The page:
Torre del Oro
The Torre del Oro (Spanish for Gold Tower) is a military watchtower built during the Almohad dynasty to control access to the city via the Guadalquivir river. The tower was built as part of the defensive works running from the Alcázar to the river. The tower may have received its name from the golden tiles which cover its dome and may have once adorned the rest of the tower. Constructed in the 13th century, it has twelve sides, and from its base a chain would be stretched, underwater, across the river to another fort on the opposite shore, thereby preventing enemy ships from traveling upstream to the port of Seville.
The Giralda Tower
The Giralda is the bell tower of the Cathedral of Seville, one of the largest churches in the world and an outstanding example of the Gothic and Baroque architectural styles. The tower first two thirds is a former Almohad minaret which, when built, was the tallest tower in the world at 97.5 m (320 ft). It was one of the most important symbols in the medieval city. The tower is constructed in several distinct parts from different cultures. The Giralda has no stairs; instead, 34 ramps are used to ascend the tower. The ramps were sufficiently wide for the muezzin to ride a horse to the top of the tower to recite the Adhan (call to prayer).
Plaza de España
The Plaza de España is the epitome of the Moorish Revival in Spanish architecture. In 1929 Seville hosted the Spanish-American Exhibition and numerous buildings were constructed for the exhibition in Maria Luisa Park, among them the Plaza. On the Park’s edge was built the current Plaza de España to showcase Spain’s industry and technology exhibits. The Plaza is a huge half-circle with buildings continually running around the edge accessible over the moat by numerous beautiful bridges . In the centre is a large fountain. Today the plaza mainly consists of Government buildings, but the beauty remains.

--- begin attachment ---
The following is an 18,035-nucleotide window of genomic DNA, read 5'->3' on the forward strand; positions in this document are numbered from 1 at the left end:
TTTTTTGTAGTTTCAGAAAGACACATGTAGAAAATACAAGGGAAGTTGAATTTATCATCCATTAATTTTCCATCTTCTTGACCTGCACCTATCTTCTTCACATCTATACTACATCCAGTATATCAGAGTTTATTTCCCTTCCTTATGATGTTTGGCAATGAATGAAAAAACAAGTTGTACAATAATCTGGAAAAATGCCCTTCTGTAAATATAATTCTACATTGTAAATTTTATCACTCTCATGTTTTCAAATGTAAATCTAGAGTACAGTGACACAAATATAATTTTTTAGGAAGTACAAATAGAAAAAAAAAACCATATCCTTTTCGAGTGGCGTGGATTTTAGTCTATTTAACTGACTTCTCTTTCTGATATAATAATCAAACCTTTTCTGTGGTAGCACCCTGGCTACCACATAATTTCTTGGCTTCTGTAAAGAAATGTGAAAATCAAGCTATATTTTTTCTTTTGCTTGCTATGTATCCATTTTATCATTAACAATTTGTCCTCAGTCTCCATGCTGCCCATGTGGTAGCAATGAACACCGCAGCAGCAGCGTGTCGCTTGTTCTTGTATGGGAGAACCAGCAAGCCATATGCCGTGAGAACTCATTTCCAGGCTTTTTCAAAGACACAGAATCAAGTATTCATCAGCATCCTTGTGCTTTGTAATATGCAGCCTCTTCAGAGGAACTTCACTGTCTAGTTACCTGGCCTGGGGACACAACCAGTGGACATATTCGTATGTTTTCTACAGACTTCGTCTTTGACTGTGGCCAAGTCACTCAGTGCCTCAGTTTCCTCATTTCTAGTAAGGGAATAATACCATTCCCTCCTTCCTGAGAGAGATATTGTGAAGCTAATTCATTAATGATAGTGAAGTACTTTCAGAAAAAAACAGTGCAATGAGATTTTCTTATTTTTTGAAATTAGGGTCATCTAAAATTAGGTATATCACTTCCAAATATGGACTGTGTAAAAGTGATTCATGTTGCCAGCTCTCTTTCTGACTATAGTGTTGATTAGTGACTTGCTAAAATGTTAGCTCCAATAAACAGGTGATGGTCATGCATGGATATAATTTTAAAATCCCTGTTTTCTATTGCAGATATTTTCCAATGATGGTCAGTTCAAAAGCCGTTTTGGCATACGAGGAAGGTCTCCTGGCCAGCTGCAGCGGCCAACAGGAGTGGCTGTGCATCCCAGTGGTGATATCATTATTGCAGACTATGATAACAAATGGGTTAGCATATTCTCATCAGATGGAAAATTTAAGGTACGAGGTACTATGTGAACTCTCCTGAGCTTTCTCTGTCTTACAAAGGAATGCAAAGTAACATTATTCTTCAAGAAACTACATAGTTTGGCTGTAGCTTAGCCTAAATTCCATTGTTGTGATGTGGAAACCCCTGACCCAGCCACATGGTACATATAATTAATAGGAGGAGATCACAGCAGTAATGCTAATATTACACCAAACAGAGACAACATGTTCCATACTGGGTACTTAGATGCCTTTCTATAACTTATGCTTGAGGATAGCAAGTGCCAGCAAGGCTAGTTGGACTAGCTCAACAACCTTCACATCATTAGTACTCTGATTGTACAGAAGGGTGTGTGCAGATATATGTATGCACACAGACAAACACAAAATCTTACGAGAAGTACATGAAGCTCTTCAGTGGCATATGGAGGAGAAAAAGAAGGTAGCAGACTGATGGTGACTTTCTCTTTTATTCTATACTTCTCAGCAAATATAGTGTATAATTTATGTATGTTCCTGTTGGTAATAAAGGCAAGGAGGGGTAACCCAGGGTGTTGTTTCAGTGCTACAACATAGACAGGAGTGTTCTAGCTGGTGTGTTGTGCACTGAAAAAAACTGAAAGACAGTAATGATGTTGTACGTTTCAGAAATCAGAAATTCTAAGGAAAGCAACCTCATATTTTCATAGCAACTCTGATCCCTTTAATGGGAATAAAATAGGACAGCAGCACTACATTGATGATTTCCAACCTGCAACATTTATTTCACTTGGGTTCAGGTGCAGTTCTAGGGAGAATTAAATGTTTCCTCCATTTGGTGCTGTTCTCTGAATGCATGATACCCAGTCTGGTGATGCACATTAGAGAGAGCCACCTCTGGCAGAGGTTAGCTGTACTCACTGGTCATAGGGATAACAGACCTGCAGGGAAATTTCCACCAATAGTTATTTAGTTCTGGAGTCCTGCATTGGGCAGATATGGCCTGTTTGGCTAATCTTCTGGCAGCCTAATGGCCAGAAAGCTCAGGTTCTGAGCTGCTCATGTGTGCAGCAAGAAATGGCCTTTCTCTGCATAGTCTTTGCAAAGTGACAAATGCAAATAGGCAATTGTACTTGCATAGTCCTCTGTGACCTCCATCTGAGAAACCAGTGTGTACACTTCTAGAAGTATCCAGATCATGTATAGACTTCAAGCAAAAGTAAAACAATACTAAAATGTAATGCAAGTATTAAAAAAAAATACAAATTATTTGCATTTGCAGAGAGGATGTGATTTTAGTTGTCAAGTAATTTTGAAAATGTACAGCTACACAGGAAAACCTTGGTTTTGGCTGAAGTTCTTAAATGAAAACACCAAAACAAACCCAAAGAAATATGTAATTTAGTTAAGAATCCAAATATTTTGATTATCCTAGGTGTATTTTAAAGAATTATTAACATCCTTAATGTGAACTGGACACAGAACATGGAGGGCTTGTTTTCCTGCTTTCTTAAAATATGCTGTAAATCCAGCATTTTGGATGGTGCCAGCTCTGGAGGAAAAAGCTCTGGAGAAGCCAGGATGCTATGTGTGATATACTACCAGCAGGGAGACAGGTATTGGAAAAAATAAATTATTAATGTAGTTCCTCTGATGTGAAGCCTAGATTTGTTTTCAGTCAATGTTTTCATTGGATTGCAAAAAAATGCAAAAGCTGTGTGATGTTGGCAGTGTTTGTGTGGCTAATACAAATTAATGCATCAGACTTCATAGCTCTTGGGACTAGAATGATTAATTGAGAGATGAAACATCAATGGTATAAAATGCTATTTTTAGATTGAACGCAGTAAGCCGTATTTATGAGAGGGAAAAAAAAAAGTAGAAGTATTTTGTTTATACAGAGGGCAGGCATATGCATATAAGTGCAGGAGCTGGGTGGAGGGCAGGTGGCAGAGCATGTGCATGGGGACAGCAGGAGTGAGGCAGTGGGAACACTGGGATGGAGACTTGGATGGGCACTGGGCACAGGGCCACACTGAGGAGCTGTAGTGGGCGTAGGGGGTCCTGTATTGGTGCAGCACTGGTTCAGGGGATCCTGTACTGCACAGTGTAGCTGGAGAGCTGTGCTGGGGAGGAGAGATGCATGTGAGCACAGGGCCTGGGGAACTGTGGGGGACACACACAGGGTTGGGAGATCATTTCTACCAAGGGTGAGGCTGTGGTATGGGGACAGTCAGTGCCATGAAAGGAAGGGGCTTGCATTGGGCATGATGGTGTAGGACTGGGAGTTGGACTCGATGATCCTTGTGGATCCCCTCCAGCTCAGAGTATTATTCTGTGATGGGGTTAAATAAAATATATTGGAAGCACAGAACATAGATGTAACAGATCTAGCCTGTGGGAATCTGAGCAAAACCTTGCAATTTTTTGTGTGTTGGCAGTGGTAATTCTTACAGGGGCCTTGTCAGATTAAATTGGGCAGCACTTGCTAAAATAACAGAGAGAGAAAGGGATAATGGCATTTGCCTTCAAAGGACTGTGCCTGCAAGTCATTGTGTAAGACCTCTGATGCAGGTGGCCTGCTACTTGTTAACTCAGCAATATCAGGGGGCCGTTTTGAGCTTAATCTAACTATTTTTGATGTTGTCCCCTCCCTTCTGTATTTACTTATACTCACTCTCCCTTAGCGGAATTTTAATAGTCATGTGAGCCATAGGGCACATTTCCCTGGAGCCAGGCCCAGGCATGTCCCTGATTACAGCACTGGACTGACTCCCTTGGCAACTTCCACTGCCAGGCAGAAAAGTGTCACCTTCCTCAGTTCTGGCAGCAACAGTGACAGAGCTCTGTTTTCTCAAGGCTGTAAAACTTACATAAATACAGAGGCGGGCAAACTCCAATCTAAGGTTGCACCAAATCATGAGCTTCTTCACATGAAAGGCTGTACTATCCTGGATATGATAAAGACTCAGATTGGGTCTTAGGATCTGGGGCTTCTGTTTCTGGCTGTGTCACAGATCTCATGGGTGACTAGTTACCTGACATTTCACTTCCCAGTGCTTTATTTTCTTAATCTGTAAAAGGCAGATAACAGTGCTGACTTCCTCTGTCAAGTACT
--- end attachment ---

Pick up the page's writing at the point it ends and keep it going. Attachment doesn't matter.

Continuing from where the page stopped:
Holy Week in Seville (Semana Santa) is one of the most important traditional events of the city. It is celebrated in the week leading up to Easter, one to two weeks before the city’s other great celebration, the Feria, and is amongst the largest religious events within Spain, internationally renowned for its drama. The week features the procession of pasos, floats of lifelike wooden sculptures of individual scenes of the events of the Passion, or images of the Virgin Mary showing restrained grief for the torture and killing of her son. Some of the sculptures are of great antiquity and are considered artistic masterpieces.
The Seville Spring Fair, in Spanish, Feria de abril de Sevilla, is held in the Andalusian capital of Seville, Spain. The fair begins two weeks after the Semana Santa, or Easter Holy Week. The fair officially begins at midnight on Tuesday, and runs for six days, ending on the following Sunday. During past fairs, however, many activities have begun on the Saturday prior to the official opening. Each day the fiesta begins with the parade of carriages and riders, at midday, carrying Seville’s leading citizens which make their way to the bullring, the La Real Maestranza, where the bullfighters and breeders meet.
A wooden structure in La Encarnación square, in the old quarter of Seville. It 150 by 70 metres (490 by 230 ft) and 26 metres (85 ft) high, making it the largest wooden structure in the world. It is locally known as Las Setas de la Encarnación (Incarnación’s mushrooms).